Luckily, I have a plan for what to do next. Just like after you eat too many Christmas cookies (I may have done that too this week, not saying!), recovery and restabilization is key.

Assess the Situation

Just how bad is it? Did you go into debt, or did you just spend all your “slush” money? This isn’t the time for regrets; even if you bought too many presents for your kids, or spent $30 on a meal out that wasn’t delicious, you can’t undo it now. Just make a list of any debts you have to pay off (credit card balances, money you borrowed from relatives or friends…) and prioritize them. If you don’t have debt, heave a sigh of relief and list your upcoming expenses.

Raise Cash/Store Credit

You’ll need to find some spare cash. You may have received gift cards or cash, or you can do some quick freelance work at sites like Swagbucks, Fiverr, or Usertesting. But one of my favorite ways to get back on track is to return unwise purchases to stores. If you bought presents for yourself (guilty!), do you still have the receipt and is the item unworn/unopened? Go get that money back! If you were given gifts that you won’t use, that can also be helpful. If you can tell where it came from (for example, a sweater from a specific retailer) then you can often take it back for store credit which you can use for things you really need. It’s nice if this is Target or Walmart so you can use the store credit for groceries.

Slim Down (Your Budget)

If you overindulged at Christmas, you’ll have to spend the next month or two tightening your belt. Look for places that you can cut back. The easiest way for me to do this is to cut down on food purchases: either I don’t go out as much, or I focus on making very cheap meals at home. If your family eats a lot of meat normally, try eating more pasta, rice, and beans. Or skip going to the movies and watch DVDs you already have. There are lots of places you can cut back a little for a month or two.

Follow Through

This step is simple: take the money you recoup from steps #2 and #3, and use it for the priorities you came up with in step #1. Pay off debts in order of importance, and pay necessary bills. Cross each item off your list as you pay it, as a great motivational tactic. When everything is crossed off, you’re back on your feet.

Plan For Next Year

Once you and your bank accounts are back on your feet, make sure you don’t make the same mistake again. Open a sub-account or a new line in your budget and name it “holiday.” Then set aside a pre-determined amount every month — say, $25 or $50. When December comes again, you’ll be able to have a good time without the yearly regret-filled reckoning.

How about you all? How did you do financially over the holidays? Any good tips for pulling yourself back together?

Share your experiences by commenting below!

***Photo courtesy https://pixabay.com/en/savings-bank-christmas-savings-pig-919859/

Financial Planning for the Holiday Season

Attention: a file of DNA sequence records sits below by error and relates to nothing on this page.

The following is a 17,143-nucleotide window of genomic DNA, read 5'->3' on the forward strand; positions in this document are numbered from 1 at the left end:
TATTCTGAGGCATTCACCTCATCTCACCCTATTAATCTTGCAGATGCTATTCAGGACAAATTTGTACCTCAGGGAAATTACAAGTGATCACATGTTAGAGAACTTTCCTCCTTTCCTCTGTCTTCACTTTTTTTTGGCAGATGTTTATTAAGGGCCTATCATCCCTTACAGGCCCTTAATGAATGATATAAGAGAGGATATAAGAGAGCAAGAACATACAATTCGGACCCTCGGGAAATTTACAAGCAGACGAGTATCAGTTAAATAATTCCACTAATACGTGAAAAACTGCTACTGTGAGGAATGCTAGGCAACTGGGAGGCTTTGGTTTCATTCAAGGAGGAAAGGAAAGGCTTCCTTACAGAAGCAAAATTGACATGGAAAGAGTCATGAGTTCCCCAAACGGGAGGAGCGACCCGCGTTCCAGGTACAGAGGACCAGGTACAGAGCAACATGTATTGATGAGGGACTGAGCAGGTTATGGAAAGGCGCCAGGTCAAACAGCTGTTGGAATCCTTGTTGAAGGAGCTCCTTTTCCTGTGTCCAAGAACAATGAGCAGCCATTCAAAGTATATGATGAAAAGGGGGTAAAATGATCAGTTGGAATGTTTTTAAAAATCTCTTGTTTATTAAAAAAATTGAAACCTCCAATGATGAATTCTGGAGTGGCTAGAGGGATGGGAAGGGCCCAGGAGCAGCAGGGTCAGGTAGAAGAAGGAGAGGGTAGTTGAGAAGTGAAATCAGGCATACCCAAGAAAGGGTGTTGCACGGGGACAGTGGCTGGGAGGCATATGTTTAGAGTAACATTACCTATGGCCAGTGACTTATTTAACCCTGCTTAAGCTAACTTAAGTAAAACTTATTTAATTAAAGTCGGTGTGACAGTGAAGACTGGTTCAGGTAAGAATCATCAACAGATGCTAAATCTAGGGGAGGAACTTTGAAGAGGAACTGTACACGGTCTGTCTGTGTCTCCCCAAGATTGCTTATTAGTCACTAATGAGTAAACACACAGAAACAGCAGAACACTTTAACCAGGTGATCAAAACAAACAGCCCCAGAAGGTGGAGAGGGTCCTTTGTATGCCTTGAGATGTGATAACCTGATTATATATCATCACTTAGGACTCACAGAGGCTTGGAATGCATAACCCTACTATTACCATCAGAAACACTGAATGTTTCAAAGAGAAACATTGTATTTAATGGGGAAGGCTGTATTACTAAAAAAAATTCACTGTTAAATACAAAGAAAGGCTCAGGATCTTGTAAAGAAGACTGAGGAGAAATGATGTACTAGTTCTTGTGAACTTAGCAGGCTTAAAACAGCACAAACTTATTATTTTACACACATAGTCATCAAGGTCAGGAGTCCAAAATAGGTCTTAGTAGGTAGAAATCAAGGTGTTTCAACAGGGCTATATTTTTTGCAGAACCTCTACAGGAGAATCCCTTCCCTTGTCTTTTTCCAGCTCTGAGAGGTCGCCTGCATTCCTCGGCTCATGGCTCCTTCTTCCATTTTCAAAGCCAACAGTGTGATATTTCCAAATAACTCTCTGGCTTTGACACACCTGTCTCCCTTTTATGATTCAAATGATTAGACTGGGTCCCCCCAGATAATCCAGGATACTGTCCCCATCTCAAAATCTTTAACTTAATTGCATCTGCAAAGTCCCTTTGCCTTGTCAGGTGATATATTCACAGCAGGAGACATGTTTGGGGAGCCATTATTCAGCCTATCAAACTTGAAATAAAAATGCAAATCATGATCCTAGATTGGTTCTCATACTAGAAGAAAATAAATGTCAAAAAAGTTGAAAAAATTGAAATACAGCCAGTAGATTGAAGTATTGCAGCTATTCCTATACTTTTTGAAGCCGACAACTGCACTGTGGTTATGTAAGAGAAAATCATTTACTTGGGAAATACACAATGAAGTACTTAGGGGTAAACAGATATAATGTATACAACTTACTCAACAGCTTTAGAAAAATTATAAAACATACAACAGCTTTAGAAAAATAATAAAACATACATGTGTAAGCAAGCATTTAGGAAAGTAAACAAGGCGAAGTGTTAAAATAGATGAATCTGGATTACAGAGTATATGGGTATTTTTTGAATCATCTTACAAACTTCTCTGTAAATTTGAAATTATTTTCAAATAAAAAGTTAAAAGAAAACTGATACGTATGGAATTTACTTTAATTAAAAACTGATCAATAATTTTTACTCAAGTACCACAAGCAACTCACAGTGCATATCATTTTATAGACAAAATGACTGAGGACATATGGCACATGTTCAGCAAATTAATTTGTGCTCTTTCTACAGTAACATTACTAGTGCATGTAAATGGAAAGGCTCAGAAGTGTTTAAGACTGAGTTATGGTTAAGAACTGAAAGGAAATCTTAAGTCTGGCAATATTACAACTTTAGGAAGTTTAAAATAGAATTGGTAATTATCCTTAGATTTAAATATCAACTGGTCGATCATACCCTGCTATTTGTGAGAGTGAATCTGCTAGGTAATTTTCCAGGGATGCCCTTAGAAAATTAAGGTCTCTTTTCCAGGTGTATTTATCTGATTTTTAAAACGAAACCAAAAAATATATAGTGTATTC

There is a chill in the air these days and in some parts of the country, it’s beginning to look a lot like Christmas and the holiday season! Thanksgiving is just around the corner, and before you know it, we’ll be decorating our Christmas trees, lighting our Menorahs, and spreading holiday cheer in general.

With the holiday season comes a lot of extra spending that we just don’t see during other parts of the year.  From heading out of town to see the in-laws (or to get away from them??) to planning and executing the perfect family Christmas dinner, budging for these extra expenses will go a long way in securing your financial health and keeping you sane during an otherwise stressful time of year.

Planning for Holiday Vacations

A lot of people travel over the holidays.  Going to Grandma’s house to be with the entire family this year?  Maybe you’re headed some place tropical to get away from the cold and blustery snow of home. Regardless of where you go, there is a lot that you need to plan in advance so you’re not seeing red on your credit card by the end of the year.

Before you head out anywhere, you’ll need to budget and allocate your finances appropriately.  How are you getting there?  Are you flying? Think about how much it will cost to park at the airport or take a shuttle or taxi in (as well as to your destination). How much will the flights cost? If you’re not staying with friends or family, you’ll need to factor in hotel, food, and entertainment costs. Even if you don’t have a solid itinerary, you still know you need to sleep somewhere and eat three times per day, so make some good estimates.

If you have been using a Discover it Miles card and earning 1.5x Miles for every dollar you spent, you can use those towards your holiday travel purchases to help with the cost.

Hosting Holiday Meals

Maybe you’re staying at home this year and everyone is coming to visit you! Now you don’t have to worry about flights, hotels, and other travel expenses, but now you have a new list of items to take into account.  What are you planning to cook over the holidays?  Plan your meals and use the ingredient list from the recipes to calculate how much it will cost for you to cook for whoever is coming to town to visit. Don’t forget about the wine or other adult beverages if you or your family enjoy such things. These items can add up, so try to find deals on multiple packs or bottles and try to pick brands that don’t cost an arm and a leg.